Then the only remaining question is whether the factory batteries have been damaged from being consistently in an undercharged state or from being drawn down too deeply in the past. If the batteries are damaged or weak, a new pair of batteries would also be needed to be able to use the furnace or fantastic fans all night.
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Old 04-25-2019, 12:35 PM   #21
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Have to get this off my chest. Why do people pay large sums of money to purchase an AS and tow vehicle then go cheap and sit in a parking lot? Understand if you’re “stuck” but a little planning would avoid that. Campgrounds are important and why not support them!?! Many are family owned. WalMart sure isn’t camping.


What . . . ?

Too many judgments above to warrant any further energy IMO.

Great recent comments.

Doh . . .

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Old 04-26-2019, 06:57 AM   #22
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Our 2019 Globetrotter only had two 80AH AGM batteries (not 100AH). At 50% max discharge for AGM that is only 80AH usable. The OP probably has the same batteries.

I was initially a fan of the factory solar install but now feel it is more of a marketing thing. It will help charge your batteries but I don't think it has enough capacity to fully charge them if you've discharged them down to 50%. I guess if you keep your power usage low and your trailer is in direct sunlight, it can maintain your batteries enough to provide the basics for the 12V systems. But I wouldn't use the inverter much. Don't run your furnace or fantastic fan all night. And constantly check your battery voltage.

Steve
Hi

The factory solar *will* indeed fully charge the stock (or any other) batteries. Regardless of the type of charge system, lead acid's take a *long* time to charge. That's just how they work. There is no magic way around that.

The factory solar will hit nearly 200W of output with a Victron controller on it and the stock wiring. With the stock wire and two more factory panels you can hit nearly 400W. The panels are fine, the stock controller is ok, but not the best.

With the stock controller the two panels can deliver just over 12A at 13V to the batteries on a sunny day. My guess is that is where the "160W" number comes from.

Again, the problem comes from the assumption that if you have 10A available for four hours that will take your 80AH batteries from 50% to 100%. Instead what happens with any charger is that you go from 50% to 80% at the 10A rate (in a bit under 3 hours). It then will take *much* longer (at lower current) to bring them up to full charge.

======

First step is a power budget - how much are you going to use in a day? That could be 100AH. It could be something very different. It is a number you manage with your usage. If you go with "I don't care" that's not a budget.

Next step is to work out what part of the country you will be in and when. If you are in the northeast, you might only get 5 hours of peak solar equivalent on a good day. If you are in the southwest, you could do much better.

If you assume 13V and 100AH, you will need 1.3KWH into your system a day. At the 5 hour number, that would be 260W of panels at 100% efficiency and all the power being used as it becomes available.

That works on a perfect day in a perfect setting at 100% effeciency . On a cloudy rainy day in the shade, you might get 100WH. If you want to be able to handle four days of rain, get 400AH of batteries.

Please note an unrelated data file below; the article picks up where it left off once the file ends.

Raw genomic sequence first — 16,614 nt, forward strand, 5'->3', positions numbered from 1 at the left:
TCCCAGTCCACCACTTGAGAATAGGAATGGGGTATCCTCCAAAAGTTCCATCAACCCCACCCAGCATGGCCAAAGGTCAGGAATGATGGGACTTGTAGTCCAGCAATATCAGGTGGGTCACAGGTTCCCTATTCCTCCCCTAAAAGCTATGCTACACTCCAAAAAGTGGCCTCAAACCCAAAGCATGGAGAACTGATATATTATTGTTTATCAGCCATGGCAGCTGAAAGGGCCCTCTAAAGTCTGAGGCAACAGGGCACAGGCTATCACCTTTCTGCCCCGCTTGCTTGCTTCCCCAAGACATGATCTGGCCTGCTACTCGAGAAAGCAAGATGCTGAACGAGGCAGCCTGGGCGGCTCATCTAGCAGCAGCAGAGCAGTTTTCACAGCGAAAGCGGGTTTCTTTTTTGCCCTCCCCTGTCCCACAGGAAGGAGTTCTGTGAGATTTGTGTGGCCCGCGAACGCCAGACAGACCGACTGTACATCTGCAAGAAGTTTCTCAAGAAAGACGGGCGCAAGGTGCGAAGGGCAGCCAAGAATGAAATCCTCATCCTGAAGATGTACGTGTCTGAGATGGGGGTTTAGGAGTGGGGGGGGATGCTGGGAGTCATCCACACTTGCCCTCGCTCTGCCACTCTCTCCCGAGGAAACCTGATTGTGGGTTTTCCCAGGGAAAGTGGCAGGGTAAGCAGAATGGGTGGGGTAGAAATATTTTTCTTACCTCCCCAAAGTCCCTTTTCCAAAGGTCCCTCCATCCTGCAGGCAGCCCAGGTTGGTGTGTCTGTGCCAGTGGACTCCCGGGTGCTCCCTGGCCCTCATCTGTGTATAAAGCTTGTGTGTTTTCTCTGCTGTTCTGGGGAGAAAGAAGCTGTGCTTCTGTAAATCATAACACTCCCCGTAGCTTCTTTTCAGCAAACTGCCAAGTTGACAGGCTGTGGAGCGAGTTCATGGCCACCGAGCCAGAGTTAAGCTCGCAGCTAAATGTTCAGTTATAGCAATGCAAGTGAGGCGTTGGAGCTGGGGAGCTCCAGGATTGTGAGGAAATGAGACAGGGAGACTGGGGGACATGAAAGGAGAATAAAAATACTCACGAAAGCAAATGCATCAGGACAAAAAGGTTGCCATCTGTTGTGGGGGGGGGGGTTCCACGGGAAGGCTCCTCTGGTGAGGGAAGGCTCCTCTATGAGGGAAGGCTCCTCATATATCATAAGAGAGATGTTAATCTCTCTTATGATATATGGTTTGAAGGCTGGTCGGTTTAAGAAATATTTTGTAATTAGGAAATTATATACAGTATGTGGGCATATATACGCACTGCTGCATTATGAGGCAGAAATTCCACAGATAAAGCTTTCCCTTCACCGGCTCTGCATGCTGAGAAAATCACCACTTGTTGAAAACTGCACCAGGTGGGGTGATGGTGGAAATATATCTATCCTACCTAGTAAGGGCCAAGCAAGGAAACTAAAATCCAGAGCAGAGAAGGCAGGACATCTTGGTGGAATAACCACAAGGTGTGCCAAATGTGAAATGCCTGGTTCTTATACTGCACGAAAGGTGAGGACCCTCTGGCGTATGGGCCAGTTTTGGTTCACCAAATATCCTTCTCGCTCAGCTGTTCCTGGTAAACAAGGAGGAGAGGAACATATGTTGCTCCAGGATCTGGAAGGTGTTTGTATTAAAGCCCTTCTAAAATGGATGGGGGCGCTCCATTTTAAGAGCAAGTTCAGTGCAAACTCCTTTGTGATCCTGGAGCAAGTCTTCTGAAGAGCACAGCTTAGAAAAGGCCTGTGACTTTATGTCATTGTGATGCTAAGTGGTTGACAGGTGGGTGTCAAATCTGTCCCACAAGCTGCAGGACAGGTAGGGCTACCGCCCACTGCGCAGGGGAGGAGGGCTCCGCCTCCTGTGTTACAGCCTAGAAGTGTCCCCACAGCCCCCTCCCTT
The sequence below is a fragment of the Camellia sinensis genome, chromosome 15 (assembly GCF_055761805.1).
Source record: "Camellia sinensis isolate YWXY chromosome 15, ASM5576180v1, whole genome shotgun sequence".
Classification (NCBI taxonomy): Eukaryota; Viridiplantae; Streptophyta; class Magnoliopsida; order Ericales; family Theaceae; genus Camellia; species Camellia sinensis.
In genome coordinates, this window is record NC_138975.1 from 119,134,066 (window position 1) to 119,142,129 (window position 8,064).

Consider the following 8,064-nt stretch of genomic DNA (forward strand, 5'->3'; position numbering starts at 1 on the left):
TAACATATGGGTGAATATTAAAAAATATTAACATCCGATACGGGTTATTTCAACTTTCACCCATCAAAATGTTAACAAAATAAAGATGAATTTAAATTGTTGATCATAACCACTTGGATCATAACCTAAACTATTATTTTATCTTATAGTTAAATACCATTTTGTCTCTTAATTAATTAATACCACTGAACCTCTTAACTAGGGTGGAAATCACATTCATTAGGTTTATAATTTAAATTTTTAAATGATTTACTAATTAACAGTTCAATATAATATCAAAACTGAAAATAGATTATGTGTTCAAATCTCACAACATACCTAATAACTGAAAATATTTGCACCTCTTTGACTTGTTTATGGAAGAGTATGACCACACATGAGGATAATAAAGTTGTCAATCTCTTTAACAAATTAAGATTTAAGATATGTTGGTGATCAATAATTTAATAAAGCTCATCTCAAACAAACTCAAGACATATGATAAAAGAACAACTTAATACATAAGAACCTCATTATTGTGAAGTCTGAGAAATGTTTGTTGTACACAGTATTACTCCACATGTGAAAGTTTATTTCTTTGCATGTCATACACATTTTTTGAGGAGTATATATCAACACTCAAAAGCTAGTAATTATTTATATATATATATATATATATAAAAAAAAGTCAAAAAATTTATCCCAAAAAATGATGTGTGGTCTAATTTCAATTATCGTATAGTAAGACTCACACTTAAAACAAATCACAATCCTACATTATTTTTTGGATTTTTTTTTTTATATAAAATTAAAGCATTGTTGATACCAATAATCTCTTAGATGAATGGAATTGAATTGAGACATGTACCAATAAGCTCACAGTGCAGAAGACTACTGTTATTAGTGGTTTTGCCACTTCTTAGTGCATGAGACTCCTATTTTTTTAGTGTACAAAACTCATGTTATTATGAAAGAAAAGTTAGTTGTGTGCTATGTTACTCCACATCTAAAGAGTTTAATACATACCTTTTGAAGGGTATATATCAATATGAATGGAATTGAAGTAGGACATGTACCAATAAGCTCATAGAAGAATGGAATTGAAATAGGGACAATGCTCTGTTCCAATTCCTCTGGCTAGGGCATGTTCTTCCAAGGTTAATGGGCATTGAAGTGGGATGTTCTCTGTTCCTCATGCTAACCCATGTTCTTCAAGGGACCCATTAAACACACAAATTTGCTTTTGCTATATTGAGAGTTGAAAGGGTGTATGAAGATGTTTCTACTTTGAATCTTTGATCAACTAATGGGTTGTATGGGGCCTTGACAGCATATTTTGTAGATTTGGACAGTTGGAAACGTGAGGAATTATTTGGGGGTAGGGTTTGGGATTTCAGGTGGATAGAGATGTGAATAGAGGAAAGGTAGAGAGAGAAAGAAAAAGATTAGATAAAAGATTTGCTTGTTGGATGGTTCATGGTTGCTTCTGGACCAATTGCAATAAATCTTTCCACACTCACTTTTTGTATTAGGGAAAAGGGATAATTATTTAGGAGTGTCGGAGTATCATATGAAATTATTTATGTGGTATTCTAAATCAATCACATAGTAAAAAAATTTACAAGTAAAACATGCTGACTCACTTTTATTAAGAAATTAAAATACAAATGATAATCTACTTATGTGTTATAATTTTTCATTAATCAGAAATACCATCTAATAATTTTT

If you still want to camp when you only have sun every few days, double or triple the amount of solar. If you want to charge the batteries without long charge times, go with lithium instead of lead acid.

So no, it's not simple / easy / you can ignore it sort of stuff. You can *easily* get into the 150AH a day range without much effort. ( = 80AH batteries dead in < 12 hours). That's why the first step is a good battery monitor.

Bob
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Old 04-26-2019, 08:03 AM   #23
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CarGenerator for off grid power

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Originally Posted by SewStream View Post
Does this mean you must run your truck on idle all night to use the CarGenerator? What about the exhaust fumes from your TV? I’d love to hear more about your setup. We could not get enough power from the factory AGM batteries to even run the Fantastic Fan overnight without a (almost) complete drain.
No need to run our vehicle overnight ever. Say we pull in to a Walmart or a non-powered campsite late afternoon or evening. Hookup CarGenerator in under a minute (and lock it to the vehicle if needed), leave our vehicle running for 1-2 hours, and enjoy 1000 watts of pure clean power. Safe, Fast, Easy, and without the hassle of a gas generator. The factory converter charges at the rate of around 60 amps DC. So you can see how quickly that will recharge your trailer batteries, given typical 100-200 battery amps capacity. Plus we get extra available power to run all our lights, take showers, run blenders, watch TV, charge our devices. Then we shut off our tow vehicle engine and go to sleep with a full topped up trailer battery, use fans , furnace or whatever with no worry. No problem for the vehicle, no hassles with refilling tiny gas cans or propane tanks, and surprisingly uses a comparable amount of gas versus running a portable gas generator, see our website with FAQs for more info and actual stats.

Like uncle_bob pointed out wisely in an earlier comment, your trailer 7-way pin connector provides power at best around 6 amps DC. Using our CarGenerator on the other hand, charges safely full speed at the rate of around 60 amps! almost 10x faster charging. For comparison, our 5 solar panels with almost half a killowatt of solar, charges average between 10-15 amps, or at most 25 amps for an hour in perfect sunlight at dead noon.